NEW YORK — There isn’t much smack talk in today’s NHL, but irascible Bruins winger Brad Marchand spewed a little here in the direction of one-time Bruins prospect Ryan Lindgren following Boston’s 3-1 win Sunday over the Rangers at Madison Square Garden.
Marchand and Lindgren, dealt here two years ago as part of the package for Rick Nash, banged away at each other throughout the afternoon, first midway through the first when Lindgren, age 22 and playing in his 53rd NHL game, took a run at Marchand along the wall at the Rangers bench.
Late in the second, Marchand cranked a two-handed crosscheck to Lindgren’s back, one that led Ranger winger Pavel Buchnevich to respond with an even more forceful cross-check to the back of Marchand’s head.
“That was probably a situation where they could have taken two [off the ice] or maybe nobody,” said Marchand, reflecting on the fact that only he was assessed a penalty on the second period dustup. “But that is the nature of the beast. It happens quick. But I think they had their mind up that they would [penalize] one guy out of the pile.
“But we ended up scoring, so it was a great play by me.”
Charlie Coyle scored a shorthander with Marchand in the box, what turned out to be the winning goal.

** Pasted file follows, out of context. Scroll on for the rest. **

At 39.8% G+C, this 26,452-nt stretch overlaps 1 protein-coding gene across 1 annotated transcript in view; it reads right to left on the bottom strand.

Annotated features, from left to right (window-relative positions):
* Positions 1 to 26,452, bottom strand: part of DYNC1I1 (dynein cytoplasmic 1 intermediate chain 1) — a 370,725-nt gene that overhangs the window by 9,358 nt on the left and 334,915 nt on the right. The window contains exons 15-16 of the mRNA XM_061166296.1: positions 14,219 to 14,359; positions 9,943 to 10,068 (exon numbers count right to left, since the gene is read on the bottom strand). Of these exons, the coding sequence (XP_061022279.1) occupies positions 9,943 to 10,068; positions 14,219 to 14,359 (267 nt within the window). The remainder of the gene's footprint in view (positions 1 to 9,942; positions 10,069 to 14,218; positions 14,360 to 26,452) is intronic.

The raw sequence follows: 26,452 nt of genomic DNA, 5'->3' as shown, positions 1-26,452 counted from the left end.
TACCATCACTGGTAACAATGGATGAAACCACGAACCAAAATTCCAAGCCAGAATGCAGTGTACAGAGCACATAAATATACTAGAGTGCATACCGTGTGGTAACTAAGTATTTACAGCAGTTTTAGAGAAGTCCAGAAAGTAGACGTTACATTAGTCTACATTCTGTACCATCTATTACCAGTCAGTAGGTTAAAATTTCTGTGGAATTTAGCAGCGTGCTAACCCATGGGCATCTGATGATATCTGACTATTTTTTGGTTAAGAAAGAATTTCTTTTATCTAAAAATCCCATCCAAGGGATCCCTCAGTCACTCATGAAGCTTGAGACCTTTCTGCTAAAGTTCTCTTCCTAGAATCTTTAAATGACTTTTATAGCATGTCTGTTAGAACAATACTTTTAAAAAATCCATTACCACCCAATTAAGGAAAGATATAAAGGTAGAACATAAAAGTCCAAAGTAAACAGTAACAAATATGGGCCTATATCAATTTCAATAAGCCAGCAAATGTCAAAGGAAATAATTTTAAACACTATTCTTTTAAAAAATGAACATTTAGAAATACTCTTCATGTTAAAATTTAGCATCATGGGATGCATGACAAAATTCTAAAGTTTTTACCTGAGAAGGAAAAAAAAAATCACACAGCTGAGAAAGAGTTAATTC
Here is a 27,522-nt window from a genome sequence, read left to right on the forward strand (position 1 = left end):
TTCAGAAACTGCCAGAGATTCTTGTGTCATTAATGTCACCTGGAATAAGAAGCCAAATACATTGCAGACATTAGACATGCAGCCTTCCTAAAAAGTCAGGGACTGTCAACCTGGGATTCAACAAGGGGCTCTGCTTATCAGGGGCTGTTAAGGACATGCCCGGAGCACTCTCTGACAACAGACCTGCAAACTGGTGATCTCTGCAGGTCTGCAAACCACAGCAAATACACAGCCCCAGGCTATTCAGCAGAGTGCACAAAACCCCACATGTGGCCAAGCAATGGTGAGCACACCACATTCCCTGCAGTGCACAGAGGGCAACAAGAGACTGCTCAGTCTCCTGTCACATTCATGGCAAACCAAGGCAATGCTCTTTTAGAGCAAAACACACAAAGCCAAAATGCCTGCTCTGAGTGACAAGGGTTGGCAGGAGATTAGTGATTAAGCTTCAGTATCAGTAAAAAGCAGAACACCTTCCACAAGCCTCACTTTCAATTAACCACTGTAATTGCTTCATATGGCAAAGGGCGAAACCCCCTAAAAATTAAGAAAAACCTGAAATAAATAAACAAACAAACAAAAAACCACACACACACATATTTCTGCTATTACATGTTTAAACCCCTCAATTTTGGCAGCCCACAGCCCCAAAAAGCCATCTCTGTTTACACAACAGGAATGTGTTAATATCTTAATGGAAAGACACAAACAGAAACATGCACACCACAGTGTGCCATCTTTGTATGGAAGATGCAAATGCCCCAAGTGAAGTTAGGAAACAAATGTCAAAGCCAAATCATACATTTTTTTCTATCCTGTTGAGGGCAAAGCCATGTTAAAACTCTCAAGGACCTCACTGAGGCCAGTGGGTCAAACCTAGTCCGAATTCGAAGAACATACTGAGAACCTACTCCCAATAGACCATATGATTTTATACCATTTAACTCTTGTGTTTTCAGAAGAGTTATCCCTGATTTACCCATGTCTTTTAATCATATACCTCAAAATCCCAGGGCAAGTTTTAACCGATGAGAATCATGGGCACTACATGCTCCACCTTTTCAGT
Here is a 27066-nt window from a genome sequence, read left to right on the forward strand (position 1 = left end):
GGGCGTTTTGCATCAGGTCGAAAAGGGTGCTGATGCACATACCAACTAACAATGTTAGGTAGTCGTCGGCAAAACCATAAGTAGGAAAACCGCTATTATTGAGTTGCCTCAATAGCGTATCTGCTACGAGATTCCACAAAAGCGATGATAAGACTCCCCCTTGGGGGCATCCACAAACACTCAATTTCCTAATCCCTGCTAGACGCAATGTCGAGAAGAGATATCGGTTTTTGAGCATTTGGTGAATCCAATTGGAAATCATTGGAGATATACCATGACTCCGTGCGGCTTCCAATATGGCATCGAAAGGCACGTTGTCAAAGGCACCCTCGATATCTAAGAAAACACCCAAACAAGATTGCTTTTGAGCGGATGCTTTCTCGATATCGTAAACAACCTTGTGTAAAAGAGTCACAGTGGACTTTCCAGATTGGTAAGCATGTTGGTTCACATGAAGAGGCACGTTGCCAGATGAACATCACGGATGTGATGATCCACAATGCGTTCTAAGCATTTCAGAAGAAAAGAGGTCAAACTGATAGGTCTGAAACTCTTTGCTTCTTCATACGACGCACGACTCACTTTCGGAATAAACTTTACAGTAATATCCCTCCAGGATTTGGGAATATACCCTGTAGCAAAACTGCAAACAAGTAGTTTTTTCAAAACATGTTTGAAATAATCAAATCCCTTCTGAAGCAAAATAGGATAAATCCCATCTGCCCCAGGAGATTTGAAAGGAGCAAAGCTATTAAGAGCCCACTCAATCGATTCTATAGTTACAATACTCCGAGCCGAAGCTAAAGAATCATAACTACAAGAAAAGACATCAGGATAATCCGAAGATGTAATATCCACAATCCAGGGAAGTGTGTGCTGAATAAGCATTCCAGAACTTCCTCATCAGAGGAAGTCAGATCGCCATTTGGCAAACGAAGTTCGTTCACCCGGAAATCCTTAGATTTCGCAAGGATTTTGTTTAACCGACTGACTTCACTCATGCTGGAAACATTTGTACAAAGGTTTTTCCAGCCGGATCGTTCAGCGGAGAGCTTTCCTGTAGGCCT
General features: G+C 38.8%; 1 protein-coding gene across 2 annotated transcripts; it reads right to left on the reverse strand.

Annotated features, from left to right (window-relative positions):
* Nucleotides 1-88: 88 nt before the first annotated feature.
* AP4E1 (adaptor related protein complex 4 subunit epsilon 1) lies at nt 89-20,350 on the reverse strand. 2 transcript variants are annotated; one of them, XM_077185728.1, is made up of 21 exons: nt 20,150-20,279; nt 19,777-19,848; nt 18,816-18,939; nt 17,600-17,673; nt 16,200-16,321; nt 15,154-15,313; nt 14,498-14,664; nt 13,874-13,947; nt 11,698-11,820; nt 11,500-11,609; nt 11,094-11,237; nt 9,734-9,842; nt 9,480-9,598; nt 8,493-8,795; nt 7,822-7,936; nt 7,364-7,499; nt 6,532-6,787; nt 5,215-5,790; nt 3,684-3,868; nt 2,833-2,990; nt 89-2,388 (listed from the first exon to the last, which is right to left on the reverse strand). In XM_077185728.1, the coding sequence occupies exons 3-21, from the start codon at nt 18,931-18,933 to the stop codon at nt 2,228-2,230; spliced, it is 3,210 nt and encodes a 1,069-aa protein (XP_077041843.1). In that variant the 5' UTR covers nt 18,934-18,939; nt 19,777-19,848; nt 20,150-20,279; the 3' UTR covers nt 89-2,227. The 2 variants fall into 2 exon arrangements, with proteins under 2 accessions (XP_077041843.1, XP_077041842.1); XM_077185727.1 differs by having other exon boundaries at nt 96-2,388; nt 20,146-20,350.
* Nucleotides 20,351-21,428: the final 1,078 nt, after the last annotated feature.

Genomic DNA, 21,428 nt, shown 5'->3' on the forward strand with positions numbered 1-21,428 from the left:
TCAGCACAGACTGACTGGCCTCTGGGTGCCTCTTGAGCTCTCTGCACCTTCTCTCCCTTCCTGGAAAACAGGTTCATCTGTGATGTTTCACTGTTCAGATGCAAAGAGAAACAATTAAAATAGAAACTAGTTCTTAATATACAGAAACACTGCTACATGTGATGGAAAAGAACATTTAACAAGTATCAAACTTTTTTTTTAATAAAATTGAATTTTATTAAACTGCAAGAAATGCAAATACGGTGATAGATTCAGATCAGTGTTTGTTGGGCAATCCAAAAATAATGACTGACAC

As for Lindgren, Marchand said with a straight face that he did not remember that he was once a Bruins prospect. Lindgren, 22, was a second-round pick by the Bruins in 2016.
“I didn’t even know he was here,” said a deadpan Marchand. “You know, he’s not going to be a player that’s going to have a very long career, so I’m not overly concerned about him.”
Marchand then added that Lindgren, ex- of the University of Minnesota, is “a good steady defenseman.”
“But there’s nothing that’s come up in the past,” added Marchand, the L’il Ball o’Hate. “All the best to him, hope he does a great job, but . . . can’t see it.”
Is Kreider a fit?
The Bruins had possibly their last look at Bay State boy Chris Kreider in a Rangers uni.
Might they see the veteran left winger again next week with a Spoked-B on his chest? Possibly. Although, the version they saw here Sunday was not very impressive. Kreider landed four shots on net, none much of a threat, logged a -2 and didn’t pick up a point.
Kreider, 28, is No. 1 on the rumor mill for players to be dealt prior to the league’s trade deadline next Monday. The Bruins would like to acquire scoring depth, and Kreider’s bonafides this season (23-19—42) could make him a fit, particularly for a second line, centered by David Krejci, that is still looking for its mojo.
Kreider, ex- of Boxford and Boston College, becomes an unrestricted free agent as of July 1, and the Rangers are struggling as to whether they want to extend him on a long-term deal for a payout considerably higher than his current salary of $4.625 million per annum.
The Rangers play three more times prior to the deadline, including matchups against Chicago (Wed.), Carolina (Fri.), and San Jose (Sat.).